Silhouette Of Man Jumping At Sunset Toward 2014This year, I’m making a resolution about my New Year’s resolutions at work: They will be small in number, and they will be data-driven.  I’m going for targeted changes, backed by some evidence they will work. For talent acquisition professionals who have committed to treating their job candidates to a great experience this year, Montage has some data to share that will make your resolution easy to define. Our recent studies with active job seekers revealed just how damaging two very common interview practices can be on your hiring process – being late and being unprepared.

The Clock is Ticking

Most candidates take a dim view of being made to wait. In research with 200 active job seekers, 80 percent agreed that if their interviewer is more than 10 minutes late, they will have a negative impression of the hiring company. While 10 minutes doesn’t seem to be a significant amount of time, that negative impression nullifies all of the work you’ve done (and the investment you’ve made) in being seen as a desirable employer.

For job seekers in the $100-$150K income bracket, the saying “time is money” certainly applies. One hundred percent of those respondents confirmed that they would be left with a negative impression of any company whose interviewer is more than 10 minutes late.

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This research is also critical if you’re hiring from the younger generation. The 18-24 year-olds who may seem to have all the time in the world do not have patience when it comes to interviewing. Seventy-eight percent in this age bracket are left with a negative impression of the hiring company if the interviewer is late by more than 10 minutes.

From the video interviewing perspective, I can share a bit of insight on candidate and interviewer behavior from our corner of the industry. We find that the virtual world mirrors the physical world. Candidates will arrive in our Montage live interviewing  technology about 10 minutes early. While there, our support rep welcomes the candidate and keeps him occupied while waiting for the interviewer(s) to arrive. At least in our scenario, we can mask a late arrival through the services of our support team.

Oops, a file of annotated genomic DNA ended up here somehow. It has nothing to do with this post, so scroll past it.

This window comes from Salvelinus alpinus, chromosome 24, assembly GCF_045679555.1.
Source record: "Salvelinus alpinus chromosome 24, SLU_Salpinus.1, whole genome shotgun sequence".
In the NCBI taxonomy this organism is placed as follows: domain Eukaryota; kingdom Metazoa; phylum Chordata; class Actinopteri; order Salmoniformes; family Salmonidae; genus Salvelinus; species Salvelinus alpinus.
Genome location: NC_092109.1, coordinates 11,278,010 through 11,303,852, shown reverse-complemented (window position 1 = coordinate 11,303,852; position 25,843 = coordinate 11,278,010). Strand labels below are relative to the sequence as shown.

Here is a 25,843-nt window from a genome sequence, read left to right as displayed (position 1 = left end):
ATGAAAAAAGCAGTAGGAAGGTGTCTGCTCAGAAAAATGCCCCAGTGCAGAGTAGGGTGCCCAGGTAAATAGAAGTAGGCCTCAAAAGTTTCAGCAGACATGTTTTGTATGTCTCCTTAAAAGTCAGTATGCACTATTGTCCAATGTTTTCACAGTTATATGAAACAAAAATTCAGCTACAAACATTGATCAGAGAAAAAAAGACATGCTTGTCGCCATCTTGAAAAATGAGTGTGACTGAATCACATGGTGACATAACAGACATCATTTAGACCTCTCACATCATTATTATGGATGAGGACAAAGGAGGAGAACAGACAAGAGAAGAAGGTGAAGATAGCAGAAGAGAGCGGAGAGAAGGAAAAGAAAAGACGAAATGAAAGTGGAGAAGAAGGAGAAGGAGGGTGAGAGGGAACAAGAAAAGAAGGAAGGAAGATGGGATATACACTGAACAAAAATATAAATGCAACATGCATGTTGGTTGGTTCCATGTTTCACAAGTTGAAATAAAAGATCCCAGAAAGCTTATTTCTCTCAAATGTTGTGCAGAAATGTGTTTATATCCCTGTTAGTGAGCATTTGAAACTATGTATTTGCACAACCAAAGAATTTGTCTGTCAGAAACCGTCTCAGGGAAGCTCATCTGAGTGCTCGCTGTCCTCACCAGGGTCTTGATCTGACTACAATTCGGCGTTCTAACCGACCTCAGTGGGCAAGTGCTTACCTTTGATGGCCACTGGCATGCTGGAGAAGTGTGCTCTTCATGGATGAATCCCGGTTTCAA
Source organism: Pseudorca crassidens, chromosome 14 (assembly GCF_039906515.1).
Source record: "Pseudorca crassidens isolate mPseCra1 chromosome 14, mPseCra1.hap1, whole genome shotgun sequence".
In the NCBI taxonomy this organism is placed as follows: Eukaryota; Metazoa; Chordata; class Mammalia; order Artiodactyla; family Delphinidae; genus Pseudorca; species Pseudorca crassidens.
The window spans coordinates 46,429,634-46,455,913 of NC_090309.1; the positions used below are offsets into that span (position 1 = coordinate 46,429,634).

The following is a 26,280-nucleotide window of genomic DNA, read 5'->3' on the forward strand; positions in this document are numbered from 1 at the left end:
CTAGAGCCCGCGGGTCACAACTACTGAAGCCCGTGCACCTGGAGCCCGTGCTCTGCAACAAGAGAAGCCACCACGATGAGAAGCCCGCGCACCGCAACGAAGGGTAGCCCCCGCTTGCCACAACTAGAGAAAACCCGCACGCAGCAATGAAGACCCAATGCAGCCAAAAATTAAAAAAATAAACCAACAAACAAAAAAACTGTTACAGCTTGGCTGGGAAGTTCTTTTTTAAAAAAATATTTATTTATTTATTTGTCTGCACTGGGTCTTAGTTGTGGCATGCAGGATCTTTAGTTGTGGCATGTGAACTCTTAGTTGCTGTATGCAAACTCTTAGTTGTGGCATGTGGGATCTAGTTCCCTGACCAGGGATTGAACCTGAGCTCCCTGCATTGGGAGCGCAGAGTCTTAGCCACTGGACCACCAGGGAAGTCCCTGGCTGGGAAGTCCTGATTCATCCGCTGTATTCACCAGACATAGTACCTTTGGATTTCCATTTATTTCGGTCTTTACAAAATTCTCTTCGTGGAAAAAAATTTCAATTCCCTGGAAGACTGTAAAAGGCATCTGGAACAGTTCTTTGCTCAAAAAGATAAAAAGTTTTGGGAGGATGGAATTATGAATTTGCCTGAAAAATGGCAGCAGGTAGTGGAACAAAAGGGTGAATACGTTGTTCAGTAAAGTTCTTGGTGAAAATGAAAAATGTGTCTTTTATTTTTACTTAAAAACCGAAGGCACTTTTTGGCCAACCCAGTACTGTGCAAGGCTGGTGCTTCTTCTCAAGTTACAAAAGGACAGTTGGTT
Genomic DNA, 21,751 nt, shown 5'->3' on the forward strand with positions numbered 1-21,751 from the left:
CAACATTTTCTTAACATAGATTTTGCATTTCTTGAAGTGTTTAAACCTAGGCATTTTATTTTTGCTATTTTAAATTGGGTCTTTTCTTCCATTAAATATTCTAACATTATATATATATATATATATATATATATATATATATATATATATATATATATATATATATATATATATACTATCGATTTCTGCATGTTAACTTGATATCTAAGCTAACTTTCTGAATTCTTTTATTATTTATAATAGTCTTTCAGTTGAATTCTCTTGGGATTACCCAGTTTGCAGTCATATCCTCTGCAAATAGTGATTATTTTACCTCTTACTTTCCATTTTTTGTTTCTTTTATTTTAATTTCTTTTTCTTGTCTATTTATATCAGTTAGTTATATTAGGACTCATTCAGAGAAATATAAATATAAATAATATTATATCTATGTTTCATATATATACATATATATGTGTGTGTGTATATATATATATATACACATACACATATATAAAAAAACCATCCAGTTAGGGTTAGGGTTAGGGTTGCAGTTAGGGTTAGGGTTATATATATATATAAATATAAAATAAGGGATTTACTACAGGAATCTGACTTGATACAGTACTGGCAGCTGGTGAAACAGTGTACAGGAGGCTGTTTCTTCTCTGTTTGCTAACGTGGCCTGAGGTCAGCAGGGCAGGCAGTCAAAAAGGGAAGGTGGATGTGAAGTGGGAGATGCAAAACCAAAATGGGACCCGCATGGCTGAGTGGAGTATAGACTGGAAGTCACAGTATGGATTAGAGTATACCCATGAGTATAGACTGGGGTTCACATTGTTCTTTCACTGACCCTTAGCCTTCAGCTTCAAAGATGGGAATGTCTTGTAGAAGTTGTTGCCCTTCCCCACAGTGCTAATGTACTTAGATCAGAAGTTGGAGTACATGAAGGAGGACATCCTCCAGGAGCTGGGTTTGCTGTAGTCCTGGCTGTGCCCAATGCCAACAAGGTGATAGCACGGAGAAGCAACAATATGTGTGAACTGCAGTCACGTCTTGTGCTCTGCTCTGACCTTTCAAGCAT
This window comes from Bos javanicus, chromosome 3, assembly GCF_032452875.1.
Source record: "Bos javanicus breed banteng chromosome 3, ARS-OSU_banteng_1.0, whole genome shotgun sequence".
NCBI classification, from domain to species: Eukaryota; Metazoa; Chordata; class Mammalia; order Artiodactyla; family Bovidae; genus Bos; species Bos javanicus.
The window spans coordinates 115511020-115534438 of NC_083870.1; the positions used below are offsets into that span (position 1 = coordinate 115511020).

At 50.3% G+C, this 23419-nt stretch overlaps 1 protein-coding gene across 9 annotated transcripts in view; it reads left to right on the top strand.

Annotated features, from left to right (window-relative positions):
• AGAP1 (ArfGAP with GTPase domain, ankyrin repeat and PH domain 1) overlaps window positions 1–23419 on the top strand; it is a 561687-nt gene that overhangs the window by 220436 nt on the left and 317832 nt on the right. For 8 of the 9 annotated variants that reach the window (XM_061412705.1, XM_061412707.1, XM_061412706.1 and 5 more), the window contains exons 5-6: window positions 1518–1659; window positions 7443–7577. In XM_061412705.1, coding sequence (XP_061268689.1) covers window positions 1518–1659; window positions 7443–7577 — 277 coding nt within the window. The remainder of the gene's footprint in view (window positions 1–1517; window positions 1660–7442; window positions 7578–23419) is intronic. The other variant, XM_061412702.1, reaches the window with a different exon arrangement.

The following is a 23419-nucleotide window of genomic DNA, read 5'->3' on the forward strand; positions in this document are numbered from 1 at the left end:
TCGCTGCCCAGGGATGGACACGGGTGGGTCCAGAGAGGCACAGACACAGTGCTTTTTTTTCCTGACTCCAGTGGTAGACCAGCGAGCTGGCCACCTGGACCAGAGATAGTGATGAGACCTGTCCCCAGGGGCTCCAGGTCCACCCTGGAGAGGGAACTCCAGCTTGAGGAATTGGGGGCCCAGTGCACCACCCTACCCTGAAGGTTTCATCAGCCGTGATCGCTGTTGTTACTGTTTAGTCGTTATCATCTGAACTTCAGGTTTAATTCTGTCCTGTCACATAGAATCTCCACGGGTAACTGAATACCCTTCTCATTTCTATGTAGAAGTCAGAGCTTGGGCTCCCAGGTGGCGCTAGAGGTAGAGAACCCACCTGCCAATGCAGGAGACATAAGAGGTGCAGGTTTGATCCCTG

Don’t Skimp on the Legwork

A separate study commissioned by Montage found meaningful results when querying active job seekers about preparedness of their interviewer. Of 200 respondents, 73 percent agreed with the statement, “If the person interviewing me is not well prepared, I can tell within the first few minutes.” Now more than ever before, the hiring process serves as a two-way evaluation. Job seekers are highly attuned to this process as a reflection of their possible future employer.

Segmentation of the data reveals some interesting patterns about which candidates seem most attentive to an interviewer’s preparedness:

  • Women are more tuned in than men. Seventy-nine percent of women agreed they can tell within the first few minutes if an interviewer is not well prepared, compared to 67 percent of men.
  • Age makes a difference.  For job seekers between the ages of 35 and 54, 85 percent agreed they could tell in the first few minutes. Of respondents age 55-65, 92 percent agreed they could tell.
  • Location also makes a difference. Seventy-seven percent of city dwellers and 74 percent of suburbanites agreed they could tell an interviewer was not well prepared, compared to 40 percent of rural residents.

Fresh Conviction = Fresh Talent Pool

How many talented individuals will decide this is the year to find a better job? How many of those star performers will you successfully attract, but lose during the hiring process? It’s never too soon to make the adjustments needed for a new, improved and winning candidate experience.



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